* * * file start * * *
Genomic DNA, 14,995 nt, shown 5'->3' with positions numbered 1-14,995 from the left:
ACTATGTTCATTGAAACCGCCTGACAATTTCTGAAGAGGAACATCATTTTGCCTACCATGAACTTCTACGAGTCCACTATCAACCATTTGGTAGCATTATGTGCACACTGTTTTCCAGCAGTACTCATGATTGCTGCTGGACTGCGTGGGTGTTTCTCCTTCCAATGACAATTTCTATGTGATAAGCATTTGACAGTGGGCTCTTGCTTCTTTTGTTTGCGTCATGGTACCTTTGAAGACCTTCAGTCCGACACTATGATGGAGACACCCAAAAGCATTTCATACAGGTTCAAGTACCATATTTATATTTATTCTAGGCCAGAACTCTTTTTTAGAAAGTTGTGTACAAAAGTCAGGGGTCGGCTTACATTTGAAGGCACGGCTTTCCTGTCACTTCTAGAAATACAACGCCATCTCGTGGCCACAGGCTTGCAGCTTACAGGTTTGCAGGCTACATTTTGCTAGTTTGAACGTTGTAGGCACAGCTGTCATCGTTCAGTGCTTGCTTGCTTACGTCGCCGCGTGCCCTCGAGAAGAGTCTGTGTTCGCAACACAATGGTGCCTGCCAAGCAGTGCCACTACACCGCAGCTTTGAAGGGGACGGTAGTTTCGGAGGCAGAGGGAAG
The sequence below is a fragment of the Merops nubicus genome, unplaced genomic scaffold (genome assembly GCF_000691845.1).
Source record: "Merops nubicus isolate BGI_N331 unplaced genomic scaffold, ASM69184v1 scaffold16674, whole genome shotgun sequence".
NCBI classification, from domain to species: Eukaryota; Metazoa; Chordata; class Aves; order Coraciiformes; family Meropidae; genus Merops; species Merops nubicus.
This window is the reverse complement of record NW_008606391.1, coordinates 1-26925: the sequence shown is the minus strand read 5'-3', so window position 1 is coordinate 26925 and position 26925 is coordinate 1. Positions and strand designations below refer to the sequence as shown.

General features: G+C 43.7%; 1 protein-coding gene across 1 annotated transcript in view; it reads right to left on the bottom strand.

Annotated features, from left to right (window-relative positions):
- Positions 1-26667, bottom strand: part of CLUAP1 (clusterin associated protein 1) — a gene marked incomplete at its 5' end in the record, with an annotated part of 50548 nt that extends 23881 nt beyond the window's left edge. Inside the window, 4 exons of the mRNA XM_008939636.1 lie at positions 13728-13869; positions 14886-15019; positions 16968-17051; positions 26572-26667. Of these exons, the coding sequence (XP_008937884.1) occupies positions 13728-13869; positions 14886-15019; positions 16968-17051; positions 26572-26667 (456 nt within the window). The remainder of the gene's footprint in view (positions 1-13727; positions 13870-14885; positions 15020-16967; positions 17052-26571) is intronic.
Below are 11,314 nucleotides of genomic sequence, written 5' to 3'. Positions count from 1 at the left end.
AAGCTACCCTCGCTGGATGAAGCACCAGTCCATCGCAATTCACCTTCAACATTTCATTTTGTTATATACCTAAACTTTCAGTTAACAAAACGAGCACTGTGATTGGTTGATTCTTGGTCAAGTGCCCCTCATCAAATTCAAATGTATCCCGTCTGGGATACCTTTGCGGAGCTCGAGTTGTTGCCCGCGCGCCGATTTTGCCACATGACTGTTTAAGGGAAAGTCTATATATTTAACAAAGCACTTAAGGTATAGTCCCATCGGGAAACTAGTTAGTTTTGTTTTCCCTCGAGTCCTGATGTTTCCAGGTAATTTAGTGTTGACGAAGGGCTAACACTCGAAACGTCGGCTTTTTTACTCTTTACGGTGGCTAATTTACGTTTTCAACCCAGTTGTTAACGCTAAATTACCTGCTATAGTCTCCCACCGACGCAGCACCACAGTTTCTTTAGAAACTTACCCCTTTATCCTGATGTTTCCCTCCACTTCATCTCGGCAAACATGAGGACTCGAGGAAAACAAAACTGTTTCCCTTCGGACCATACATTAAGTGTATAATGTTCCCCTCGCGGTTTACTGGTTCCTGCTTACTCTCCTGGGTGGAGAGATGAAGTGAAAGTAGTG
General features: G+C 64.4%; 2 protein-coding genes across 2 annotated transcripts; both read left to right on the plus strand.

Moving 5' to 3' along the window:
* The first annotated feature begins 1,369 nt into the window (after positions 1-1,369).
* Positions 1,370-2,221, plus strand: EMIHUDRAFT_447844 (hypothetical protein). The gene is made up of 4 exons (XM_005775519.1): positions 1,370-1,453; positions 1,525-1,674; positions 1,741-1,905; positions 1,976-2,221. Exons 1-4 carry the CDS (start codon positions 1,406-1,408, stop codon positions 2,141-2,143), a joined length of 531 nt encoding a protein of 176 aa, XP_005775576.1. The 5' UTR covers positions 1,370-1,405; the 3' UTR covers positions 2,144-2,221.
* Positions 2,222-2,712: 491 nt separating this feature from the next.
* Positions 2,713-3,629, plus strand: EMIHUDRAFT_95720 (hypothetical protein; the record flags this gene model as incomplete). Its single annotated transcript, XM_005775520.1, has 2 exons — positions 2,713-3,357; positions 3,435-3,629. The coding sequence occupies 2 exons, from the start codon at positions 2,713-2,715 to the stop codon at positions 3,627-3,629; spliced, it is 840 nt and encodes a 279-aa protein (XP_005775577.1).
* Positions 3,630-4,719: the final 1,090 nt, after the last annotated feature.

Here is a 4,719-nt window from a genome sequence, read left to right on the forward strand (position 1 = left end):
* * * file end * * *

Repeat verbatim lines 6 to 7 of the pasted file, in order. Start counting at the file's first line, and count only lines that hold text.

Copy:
This window is the reverse complement of record NW_008606391.1, coordinates 1-26925: the sequence shown is the minus strand read 5'-3', so window position 1 is coordinate 26925 and position 26925 is coordinate 1. Positions and strand designations below refer to the sequence as shown.

General features: G+C 43.7%; 1 protein-coding gene across 1 annotated transcript in view; it reads right to left on the bottom strand.